Archive for August, 2013

Easy Come; Easy Go

Friday, August 30th, 2013

 

It is a fact of life that, on occasion, the progeny of our clients end up with their parent’s hard earned assets by means of that inevitable transition we all must face.  While that reality is unavoidable, almost identically absolute is the fate which meets these inheritances.  All too often they seem to get frittered away in less than eighteen months.

“Shirtsleeves to shirtsleeves in three generations” is an old aphorism which describes this phenomenon, although it tends to be applied to the ultra-wealthy.  For instance, Vanderbuilt left over $100 billion (measured in today’s dollars) to his heirs.  According to an excerpt in WSJ.Money, at a family reunion held in 1973, none of the 120 descendants present was a millionaire.  Or consider Barbara (Woolworth) Hutton who left a net worth of $3,500 upon her passing, despite coming into almost half a billion bucks when papa passed.  What we see here at Atlas involves fewer dollars, but the results tend to be similar, they just happen much quicker.

The Boston College Center for Retirement Research is estimating that amongst baby boomers, two-thirds of them will inherit money, generally in their middle-years and they are quite likely to blow it.  We’re talking something like $7.6 trillion here.  It seems inherited money can be (1) hard to hold and (2) even harder to nurture.  A separate survey suggests the cause of such attrition is often (60% of the time!) a breakdown in trust and communication between the surviving family members.  Another 25% of the blame is ascribed to lousy education/preparation of the inheritors by the grantors.  If this issue is of concern to you, please feel free to discuss any estate planning you may be considering with us, and use us as a sounding board or intermediary when broaching the subject with your beneficiaries.    (by J R)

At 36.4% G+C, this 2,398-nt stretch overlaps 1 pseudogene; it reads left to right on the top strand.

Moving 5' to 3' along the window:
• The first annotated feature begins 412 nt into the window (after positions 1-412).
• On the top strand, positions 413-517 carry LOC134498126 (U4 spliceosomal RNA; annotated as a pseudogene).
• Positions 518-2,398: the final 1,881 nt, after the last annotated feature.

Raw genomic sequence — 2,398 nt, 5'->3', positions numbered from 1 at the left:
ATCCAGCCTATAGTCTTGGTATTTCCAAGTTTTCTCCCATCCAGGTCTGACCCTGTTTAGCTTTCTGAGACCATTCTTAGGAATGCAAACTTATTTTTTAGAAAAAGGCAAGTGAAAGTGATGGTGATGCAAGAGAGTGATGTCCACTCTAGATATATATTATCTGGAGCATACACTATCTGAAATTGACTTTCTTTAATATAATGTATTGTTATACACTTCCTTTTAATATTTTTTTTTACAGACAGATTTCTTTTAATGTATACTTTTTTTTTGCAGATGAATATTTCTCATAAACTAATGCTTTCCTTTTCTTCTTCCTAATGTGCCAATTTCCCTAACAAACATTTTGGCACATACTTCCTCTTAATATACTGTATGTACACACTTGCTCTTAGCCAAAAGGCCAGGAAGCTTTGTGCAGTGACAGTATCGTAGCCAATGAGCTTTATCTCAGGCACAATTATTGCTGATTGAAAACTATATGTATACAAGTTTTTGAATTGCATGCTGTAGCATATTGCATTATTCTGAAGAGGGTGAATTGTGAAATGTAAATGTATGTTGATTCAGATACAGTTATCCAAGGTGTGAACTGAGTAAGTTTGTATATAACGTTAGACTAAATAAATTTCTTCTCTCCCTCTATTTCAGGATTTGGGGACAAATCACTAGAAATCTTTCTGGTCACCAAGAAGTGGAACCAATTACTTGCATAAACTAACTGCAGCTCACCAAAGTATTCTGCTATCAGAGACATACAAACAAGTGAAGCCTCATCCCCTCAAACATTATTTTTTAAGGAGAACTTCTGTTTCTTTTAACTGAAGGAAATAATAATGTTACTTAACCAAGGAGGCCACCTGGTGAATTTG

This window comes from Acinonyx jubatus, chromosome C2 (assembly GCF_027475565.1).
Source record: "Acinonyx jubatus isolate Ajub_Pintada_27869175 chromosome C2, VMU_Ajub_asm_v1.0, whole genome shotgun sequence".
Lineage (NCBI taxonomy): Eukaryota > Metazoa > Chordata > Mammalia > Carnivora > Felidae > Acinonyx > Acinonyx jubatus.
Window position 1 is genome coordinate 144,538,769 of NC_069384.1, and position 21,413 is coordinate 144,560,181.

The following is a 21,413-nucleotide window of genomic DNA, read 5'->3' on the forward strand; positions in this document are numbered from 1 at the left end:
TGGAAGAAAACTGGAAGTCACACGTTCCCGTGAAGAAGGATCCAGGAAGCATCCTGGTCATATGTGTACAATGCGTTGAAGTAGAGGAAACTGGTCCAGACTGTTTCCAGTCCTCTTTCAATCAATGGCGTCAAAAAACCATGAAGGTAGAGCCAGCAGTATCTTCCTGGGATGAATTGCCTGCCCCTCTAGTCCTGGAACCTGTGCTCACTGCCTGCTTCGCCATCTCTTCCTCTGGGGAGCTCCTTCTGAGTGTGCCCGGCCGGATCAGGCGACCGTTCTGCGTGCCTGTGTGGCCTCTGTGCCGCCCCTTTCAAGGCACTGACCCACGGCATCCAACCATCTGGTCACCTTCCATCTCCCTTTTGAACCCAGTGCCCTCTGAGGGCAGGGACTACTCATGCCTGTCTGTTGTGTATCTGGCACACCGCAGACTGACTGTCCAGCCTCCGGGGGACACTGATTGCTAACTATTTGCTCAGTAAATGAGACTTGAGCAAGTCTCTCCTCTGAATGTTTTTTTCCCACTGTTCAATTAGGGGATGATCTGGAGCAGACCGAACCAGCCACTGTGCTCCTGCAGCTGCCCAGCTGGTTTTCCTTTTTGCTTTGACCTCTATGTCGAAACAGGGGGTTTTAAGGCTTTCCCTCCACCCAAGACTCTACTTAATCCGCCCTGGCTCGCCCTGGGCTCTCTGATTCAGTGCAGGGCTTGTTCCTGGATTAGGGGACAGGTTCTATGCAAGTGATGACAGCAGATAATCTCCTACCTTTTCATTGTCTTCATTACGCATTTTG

Helicopter Ben

Thursday, August 29th, 2013

 

Who can forget that famous speech by Ben Bernanke, beloved economics professor at Princeton and then member of the Board of Directors of the Federal Reserve System, back in 2002?  In it he quoted another famous economist, Milton Friedman, who suggested, presumably tongue in cheek, that one way of avoiding price deflation would be by “dropping money out of a helicopter.”  Today the media applies this term more frequently to Bernanke, now Chairman of the Federal Reserve, rather than Friedman, endowing him with the sobriquet “Helicopter Ben.”

I doubt many would take umbrage with that appellation.  After all, under Bernanke’s watch the Fed has embarked on a series of somewhat revolutionary monetary stimuli designed to bolster the economy.  We have seen Quantitative Easing, the Son of Quantitative Easing, QE III, and QE4ever.  But, while currently continuing to inflate the U.S. money supply by roughly $85 billion each month, the desired end result remains elusive.  Hoping to ignite a self-perpetuating recovery by inflating certain asset classes has not completely panned out.  The latter is in fine fettle; the former remains elusive.